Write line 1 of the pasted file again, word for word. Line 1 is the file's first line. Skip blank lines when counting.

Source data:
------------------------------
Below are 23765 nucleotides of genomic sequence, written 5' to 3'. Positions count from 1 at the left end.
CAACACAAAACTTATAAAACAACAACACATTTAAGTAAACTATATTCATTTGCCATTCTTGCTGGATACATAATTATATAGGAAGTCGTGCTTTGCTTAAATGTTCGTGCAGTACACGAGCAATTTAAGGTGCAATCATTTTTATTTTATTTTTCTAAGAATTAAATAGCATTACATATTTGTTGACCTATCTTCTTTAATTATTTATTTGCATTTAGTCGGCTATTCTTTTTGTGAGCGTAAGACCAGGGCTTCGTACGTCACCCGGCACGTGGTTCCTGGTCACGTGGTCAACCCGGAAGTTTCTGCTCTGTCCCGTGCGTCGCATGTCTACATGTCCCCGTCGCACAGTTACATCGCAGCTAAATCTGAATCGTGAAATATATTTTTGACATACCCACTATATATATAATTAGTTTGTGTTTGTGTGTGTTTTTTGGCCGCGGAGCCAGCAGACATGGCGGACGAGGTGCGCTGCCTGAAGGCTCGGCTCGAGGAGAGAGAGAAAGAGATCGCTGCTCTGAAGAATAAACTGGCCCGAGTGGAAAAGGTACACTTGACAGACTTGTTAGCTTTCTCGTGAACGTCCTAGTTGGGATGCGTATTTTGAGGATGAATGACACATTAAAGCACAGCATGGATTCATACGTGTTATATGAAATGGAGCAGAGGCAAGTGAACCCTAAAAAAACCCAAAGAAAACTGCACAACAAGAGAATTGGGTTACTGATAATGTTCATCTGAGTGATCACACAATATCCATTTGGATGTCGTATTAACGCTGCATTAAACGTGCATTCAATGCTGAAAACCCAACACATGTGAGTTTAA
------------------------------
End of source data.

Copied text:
Below are 23765 nucleotides of genomic sequence, written 5' to 3'. Positions count from 1 at the left end.